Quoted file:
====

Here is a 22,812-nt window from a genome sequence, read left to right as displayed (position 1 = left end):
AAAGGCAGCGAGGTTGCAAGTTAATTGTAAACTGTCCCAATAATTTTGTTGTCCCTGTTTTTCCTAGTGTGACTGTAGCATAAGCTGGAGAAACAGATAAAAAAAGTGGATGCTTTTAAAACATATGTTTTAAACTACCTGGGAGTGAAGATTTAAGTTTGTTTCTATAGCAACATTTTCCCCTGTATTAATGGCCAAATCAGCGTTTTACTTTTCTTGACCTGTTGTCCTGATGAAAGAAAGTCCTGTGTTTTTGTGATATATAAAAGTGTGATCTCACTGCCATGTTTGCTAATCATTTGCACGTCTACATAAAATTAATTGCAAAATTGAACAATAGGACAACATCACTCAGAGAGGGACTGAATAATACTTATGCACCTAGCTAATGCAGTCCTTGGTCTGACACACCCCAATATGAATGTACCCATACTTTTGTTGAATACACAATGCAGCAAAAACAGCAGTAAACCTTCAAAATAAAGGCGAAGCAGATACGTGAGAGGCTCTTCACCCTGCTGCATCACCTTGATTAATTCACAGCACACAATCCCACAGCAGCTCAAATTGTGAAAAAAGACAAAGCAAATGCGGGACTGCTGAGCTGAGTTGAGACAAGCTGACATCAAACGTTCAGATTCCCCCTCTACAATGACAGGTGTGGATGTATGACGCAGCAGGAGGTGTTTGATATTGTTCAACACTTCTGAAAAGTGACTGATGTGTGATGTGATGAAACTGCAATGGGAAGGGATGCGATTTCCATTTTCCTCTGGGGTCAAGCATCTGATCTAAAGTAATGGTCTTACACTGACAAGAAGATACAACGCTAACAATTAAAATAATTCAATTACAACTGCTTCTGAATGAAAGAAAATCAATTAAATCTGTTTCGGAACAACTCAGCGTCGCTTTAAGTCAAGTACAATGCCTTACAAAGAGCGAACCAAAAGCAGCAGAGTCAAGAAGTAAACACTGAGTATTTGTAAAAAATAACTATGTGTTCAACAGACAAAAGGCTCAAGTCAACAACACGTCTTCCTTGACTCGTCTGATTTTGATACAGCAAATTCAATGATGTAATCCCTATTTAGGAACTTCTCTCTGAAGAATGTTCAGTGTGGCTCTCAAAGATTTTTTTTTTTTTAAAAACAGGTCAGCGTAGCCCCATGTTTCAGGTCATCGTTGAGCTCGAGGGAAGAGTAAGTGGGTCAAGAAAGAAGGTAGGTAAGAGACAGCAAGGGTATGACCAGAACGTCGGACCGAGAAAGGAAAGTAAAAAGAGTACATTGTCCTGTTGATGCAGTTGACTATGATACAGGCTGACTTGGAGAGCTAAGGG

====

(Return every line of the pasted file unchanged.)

Here is a 22,812-nt window from a genome sequence, read left to right as displayed (position 1 = left end):
AAAGGCAGCGAGGTTGCAAGTTAATTGTAAACTGTCCCAATAATTTTGTTGTCCCTGTTTTTCCTAGTGTGACTGTAGCATAAGCTGGAGAAACAGATAAAAAAAGTGGATGCTTTTAAAACATATGTTTTAAACTACCTGGGAGTGAAGATTTAAGTTTGTTTCTATAGCAACATTTTCCCCTGTATTAATGGCCAAATCAGCGTTTTACTTTTCTTGACCTGTTGTCCTGATGAAAGAAAGTCCTGTGTTTTTGTGATATATAAAAGTGTGATCTCACTGCCATGTTTGCTAATCATTTGCACGTCTACATAAAATTAATTGCAAAATTGAACAATAGGACAACATCACTCAGAGAGGGACTGAATAATACTTATGCACCTAGCTAATGCAGTCCTTGGTCTGACACACCCCAATATGAATGTACCCATACTTTTGTTGAATACACAATGCAGCAAAAACAGCAGTAAACCTTCAAAATAAAGGCGAAGCAGATACGTGAGAGGCTCTTCACCCTGCTGCATCACCTTGATTAATTCACAGCACACAATCCCACAGCAGCTCAAATTGTGAAAAAAGACAAAGCAAATGCGGGACTGCTGAGCTGAGTTGAGACAAGCTGACATCAAACGTTCAGATTCCCCCTCTACAATGACAGGTGTGGATGTATGACGCAGCAGGAGGTGTTTGATATTGTTCAACACTTCTGAAAAGTGACTGATGTGTGATGTGATGAAACTGCAATGGGAAGGGATGCGATTTCCATTTTCCTCTGGGGTCAAGCATCTGATCTAAAGTAATGGTCTTACACTGACAAGAAGATACAACGCTAACAATTAAAATAATTCAATTACAACTGCTTCTGAATGAAAGAAAATCAATTAAATCTGTTTCGGAACAACTCAGCGTCGCTTTAAGTCAAGTACAATGCCTTACAAAGAGCGAACCAAAAGCAGCAGAGTCAAGAAGTAAACACTGAGTATTTGTAAAAAATAACTATGTGTTCAACAGACAAAAGGCTCAAGTCAACAACACGTCTTCCTTGACTCGTCTGATTTTGATACAGCAAATTCAATGATGTAATCCCTATTTAGGAACTTCTCTCTGAAGAATGTTCAGTGTGGCTCTCAAAGATTTTTTTTTTTTTAAAAACAGGTCAGCGTAGCCCCATGTTTCAGGTCATCGTTGAGCTCGAGGGAAGAGTAAGTGGGTCAAGAAAGAAGGTAGGTAAGAGACAGCAAGGGTATGACCAGAACGTCGGACCGAGAAAGGAAAGTAAAAAGAGTACATTGTCCTGTTGATGCAGTTGACTATGATACAGGCTGACTTGGAGAGCTAAGGG